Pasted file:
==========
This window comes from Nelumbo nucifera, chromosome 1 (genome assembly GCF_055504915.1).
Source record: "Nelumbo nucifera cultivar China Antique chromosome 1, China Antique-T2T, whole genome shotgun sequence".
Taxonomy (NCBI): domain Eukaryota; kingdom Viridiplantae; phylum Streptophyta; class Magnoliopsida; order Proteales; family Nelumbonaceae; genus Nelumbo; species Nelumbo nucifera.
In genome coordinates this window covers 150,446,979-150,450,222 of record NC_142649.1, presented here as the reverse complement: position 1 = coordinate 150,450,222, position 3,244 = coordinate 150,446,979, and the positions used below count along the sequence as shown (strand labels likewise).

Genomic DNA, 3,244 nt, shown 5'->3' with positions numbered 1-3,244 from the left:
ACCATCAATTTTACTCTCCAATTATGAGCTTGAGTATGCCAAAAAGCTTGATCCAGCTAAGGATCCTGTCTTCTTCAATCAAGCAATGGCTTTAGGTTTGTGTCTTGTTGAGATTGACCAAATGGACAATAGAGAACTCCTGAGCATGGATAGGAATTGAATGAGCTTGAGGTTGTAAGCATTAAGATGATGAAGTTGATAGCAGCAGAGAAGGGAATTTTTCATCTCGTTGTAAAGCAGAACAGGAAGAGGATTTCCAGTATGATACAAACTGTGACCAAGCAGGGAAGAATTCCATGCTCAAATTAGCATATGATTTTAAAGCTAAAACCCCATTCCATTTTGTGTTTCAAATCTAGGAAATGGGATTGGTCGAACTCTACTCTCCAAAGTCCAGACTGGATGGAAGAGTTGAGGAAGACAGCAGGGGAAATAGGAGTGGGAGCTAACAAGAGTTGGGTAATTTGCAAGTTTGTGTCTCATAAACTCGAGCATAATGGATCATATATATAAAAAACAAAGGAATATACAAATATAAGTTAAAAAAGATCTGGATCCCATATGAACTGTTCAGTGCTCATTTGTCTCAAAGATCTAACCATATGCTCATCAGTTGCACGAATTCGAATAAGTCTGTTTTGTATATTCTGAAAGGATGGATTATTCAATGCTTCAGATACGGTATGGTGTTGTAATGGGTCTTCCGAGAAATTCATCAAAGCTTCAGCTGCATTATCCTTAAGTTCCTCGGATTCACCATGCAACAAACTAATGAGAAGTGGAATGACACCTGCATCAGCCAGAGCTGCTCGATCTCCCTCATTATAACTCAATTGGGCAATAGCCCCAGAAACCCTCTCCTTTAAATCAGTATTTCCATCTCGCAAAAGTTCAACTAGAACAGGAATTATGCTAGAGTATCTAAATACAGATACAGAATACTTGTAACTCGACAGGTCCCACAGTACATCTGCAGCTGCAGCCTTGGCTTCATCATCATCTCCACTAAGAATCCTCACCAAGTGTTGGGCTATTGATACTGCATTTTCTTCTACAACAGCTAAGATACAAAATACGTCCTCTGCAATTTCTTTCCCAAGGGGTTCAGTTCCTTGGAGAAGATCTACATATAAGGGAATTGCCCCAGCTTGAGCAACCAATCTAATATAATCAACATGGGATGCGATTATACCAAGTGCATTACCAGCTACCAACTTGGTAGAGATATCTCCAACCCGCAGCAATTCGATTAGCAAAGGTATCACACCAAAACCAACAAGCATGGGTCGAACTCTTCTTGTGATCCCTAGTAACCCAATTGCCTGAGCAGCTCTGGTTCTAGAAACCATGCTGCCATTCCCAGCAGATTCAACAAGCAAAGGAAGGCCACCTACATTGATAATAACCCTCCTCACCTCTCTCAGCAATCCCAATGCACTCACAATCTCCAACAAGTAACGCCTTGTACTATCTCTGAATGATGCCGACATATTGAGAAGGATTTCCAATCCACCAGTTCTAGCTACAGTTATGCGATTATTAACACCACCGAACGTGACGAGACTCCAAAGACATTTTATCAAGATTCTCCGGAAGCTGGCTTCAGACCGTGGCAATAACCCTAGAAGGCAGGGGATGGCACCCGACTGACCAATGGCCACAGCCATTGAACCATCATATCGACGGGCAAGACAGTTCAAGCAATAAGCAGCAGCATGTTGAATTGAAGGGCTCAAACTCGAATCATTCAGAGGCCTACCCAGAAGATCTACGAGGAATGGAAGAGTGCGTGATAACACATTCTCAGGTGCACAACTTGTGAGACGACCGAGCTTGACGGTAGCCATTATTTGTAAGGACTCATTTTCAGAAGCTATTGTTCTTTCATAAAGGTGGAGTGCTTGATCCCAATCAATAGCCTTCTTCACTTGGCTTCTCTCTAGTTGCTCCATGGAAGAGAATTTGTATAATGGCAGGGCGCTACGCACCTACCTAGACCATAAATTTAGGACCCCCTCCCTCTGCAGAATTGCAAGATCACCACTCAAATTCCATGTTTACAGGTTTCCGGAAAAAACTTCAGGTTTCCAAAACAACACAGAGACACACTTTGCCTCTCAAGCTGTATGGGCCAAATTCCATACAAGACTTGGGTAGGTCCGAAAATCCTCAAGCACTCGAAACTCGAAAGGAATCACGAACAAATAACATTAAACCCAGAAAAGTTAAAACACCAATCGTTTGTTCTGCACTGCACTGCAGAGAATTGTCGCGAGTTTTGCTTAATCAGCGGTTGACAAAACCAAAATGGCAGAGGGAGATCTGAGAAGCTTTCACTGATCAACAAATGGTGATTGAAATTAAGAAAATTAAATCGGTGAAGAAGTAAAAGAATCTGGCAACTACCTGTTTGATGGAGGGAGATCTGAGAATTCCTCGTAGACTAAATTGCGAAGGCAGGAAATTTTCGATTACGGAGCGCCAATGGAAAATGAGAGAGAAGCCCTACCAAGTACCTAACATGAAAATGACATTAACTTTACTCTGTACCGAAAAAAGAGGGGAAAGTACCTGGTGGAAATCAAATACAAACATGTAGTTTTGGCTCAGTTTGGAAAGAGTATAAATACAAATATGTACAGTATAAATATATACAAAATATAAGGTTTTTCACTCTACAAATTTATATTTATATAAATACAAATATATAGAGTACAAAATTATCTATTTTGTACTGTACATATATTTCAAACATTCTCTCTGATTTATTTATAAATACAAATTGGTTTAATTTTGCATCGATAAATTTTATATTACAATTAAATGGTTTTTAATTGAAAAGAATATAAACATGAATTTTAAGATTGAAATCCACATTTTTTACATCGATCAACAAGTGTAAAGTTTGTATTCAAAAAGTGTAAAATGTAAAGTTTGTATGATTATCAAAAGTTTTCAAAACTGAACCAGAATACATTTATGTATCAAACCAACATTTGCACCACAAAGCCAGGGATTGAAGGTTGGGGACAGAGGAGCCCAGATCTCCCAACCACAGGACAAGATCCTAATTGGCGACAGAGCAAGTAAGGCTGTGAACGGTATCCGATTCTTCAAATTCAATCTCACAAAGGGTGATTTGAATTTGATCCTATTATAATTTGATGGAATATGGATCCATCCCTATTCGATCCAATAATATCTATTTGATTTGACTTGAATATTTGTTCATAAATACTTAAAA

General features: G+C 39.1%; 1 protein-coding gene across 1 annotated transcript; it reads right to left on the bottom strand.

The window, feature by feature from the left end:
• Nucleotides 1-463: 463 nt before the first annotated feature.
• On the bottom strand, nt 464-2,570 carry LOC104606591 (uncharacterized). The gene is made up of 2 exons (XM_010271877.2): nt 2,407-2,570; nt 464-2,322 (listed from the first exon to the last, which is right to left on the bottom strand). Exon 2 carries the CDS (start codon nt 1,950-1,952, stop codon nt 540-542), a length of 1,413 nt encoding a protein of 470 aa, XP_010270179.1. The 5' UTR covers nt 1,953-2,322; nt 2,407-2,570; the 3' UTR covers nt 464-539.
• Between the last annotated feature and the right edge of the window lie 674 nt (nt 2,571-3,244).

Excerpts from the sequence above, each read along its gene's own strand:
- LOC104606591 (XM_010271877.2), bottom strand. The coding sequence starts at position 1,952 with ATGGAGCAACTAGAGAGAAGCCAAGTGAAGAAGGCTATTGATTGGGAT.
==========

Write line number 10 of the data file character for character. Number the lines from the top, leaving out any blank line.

• On the bottom strand, nt 464-2,570 carry LOC104606591 (uncharacterized). The gene is made up of 2 exons (XM_010271877.2): nt 2,407-2,570; nt 464-2,322 (listed from the first exon to the last, which is right to left on the bottom strand). Exon 2 carries the CDS (start codon nt 1,950-1,952, stop codon nt 540-542), a length of 1,413 nt encoding a protein of 470 aa, XP_010270179.1. The 5' UTR covers nt 1,953-2,322; nt 2,407-2,570; the 3' UTR covers nt 464-539.